Microsoft Excel pivottables are a great way to take complex data and organize it so it is much easier to understand.
Yesterday a client and I had a discussion about Microsoft Excel and working with pivot tables. I asked her if she knew about pivottables and she said no. Because of that conversation I decided to re-post some of my previous tutorials about pivottables. In addition to that, I decided it made sense to explore other options for tutorials on pivottables. The great thing about the web is that a lot of resources are available to make us all better at what we do. In my next post I will add some additional information about pivot tables.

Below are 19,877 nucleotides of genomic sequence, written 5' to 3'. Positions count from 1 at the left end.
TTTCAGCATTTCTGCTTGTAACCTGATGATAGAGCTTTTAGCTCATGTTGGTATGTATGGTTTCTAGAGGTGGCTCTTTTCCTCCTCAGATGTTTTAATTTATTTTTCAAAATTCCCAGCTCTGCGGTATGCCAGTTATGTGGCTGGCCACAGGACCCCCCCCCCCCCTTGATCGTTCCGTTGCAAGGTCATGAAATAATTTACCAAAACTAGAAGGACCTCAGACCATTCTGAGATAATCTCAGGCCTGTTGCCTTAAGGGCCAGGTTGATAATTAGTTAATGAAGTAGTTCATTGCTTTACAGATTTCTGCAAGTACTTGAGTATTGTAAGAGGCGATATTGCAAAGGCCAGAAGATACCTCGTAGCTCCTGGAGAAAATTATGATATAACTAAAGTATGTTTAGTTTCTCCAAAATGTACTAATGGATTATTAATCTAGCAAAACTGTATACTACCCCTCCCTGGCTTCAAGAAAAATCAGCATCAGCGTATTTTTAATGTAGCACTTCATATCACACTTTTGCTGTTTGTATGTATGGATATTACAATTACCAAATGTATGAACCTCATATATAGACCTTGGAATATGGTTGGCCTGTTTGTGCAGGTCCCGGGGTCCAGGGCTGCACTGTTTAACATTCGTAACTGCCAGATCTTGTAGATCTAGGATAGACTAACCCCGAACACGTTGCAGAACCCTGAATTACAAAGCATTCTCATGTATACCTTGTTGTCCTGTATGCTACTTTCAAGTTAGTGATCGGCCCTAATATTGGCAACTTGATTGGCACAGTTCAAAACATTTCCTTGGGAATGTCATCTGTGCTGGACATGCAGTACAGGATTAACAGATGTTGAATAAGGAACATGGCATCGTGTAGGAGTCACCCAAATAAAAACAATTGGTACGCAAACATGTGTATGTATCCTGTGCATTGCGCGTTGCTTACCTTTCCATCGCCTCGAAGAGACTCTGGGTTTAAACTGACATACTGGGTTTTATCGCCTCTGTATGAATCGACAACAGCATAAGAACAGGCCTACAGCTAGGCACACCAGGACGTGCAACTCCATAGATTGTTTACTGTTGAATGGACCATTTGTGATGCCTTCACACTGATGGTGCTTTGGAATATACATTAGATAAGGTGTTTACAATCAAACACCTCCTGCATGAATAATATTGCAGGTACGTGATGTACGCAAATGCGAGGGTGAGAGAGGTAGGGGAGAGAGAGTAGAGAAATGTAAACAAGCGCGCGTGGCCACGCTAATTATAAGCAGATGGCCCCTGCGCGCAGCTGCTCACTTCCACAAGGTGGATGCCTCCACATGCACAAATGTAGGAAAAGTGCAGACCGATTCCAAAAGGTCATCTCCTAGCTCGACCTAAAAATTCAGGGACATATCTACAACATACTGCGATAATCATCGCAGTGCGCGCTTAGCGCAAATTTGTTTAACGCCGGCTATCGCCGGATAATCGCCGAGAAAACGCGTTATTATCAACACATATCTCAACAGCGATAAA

Creating a Microsoft Excel pivottable is a great way to quickly break down data in multiple ways.
When you start using a pivottable in Microsoft Excel it can seem a little bit daunting. My experience has been that if you work with data that you fully understand, pivottables are much easier to work with. If the data is incomprehensible to you you will not understand what the data means when you pivot it. The data in this tutorial is very easy to understand and therefore makes it easy to show you how to work with pivottables.
Microsoft Excel 2013 tries to make it easy to work with pivot tables by recommending certain types of pivot tables that represent your data.
I must command Microsoft on this feature in Microsoft Excel: recommending pivot tables.